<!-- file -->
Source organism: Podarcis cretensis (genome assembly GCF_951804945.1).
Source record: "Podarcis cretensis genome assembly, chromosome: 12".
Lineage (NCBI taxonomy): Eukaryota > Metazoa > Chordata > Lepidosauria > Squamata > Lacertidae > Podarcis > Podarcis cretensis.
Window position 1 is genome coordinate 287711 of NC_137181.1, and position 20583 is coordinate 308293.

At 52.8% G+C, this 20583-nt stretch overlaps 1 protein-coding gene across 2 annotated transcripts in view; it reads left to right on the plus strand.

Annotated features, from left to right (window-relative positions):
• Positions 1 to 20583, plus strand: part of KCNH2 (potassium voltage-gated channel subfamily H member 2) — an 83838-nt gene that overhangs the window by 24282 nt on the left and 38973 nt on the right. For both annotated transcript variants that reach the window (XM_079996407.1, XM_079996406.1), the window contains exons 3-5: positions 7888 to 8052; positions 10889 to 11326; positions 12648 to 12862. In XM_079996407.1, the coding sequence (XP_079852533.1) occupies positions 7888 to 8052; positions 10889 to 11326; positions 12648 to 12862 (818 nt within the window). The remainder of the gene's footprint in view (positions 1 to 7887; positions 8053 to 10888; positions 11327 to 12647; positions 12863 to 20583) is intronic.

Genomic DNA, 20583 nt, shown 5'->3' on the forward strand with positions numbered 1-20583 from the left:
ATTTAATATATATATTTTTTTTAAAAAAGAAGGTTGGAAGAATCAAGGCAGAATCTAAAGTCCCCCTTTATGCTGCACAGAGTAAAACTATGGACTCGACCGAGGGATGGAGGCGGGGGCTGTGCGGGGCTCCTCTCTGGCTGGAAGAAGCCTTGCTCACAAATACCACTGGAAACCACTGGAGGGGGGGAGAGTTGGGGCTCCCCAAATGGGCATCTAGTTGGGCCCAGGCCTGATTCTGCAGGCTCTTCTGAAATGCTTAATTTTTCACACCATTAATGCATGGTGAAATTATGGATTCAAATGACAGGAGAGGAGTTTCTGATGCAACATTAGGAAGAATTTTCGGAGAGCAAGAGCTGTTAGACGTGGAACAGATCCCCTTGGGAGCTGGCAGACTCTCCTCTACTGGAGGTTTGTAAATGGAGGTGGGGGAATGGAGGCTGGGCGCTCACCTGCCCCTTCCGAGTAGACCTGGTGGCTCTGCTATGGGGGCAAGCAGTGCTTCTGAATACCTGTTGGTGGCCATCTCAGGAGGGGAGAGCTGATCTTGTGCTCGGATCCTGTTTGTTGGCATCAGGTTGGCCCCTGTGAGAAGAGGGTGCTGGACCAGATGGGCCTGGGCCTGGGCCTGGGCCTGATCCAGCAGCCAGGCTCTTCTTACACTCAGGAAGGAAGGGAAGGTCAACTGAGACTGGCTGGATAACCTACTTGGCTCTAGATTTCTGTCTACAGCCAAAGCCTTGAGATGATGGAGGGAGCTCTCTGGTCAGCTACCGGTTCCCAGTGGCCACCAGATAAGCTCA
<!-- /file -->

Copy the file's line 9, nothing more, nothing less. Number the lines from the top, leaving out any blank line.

ATTTAATATATATATTTTTTTTAAAAAAGAAGGTTGGAAGAATCAAGGCAGAATCTAAAGTCCCCCTTTATGCTGCACAGAGTAAAACTATGGACTCGACCGAGGGATGGAGGCGGGGGCTGTGCGGGGCTCCTCTCTGGCTGGAAGAAGCCTTGCTCACAAATACCACTGGAAACCACTGGAGGGGGGGAGAGTTGGGGCTCCCCAAATGGGCATCTAGTTGGGCCCAGGCCTGATTCTGCAGGCTCTTCTGAAATGCTTAATTTTTCACACCATTAATGCATGGTGAAATTATGGATTCAAATGACAGGAGAGGAGTTTCTGATGCAACATTAGGAAGAATTTTCGGAGAGCAAGAGCTGTTAGACGTGGAACAGATCCCCTTGGGAGCTGGCAGACTCTCCTCTACTGGAGGTTTGTAAATGGAGGTGGGGGAATGGAGGCTGGGCGCTCACCTGCCCCTTCCGAGTAGACCTGGTGGCTCTGCTATGGGGGCAAGCAGTGCTTCTGAATACCTGTTGGTGGCCATCTCAGGAGGGGAGAGCTGATCTTGTGCTCGGATCCTGTTTGTTGGCATCAGGTTGGCCCCTGTGAGAAGAGGGTGCTGGACCAGATGGGCCTGGGCCTGGGCCTGGGCCTGATCCAGCAGCCAGGCTCTTCTTACACTCAGGAAGGAAGGGAAGGTCAACTGAGACTGGCTGGATAACCTACTTGGCTCTAGATTTCTGTCTACAGCCAAAGCCTTGAGATGATGGAGGGAGCTCTCTGGTCAGCTACCGGTTCCCAGTGGCCACCAGATAAGCTCA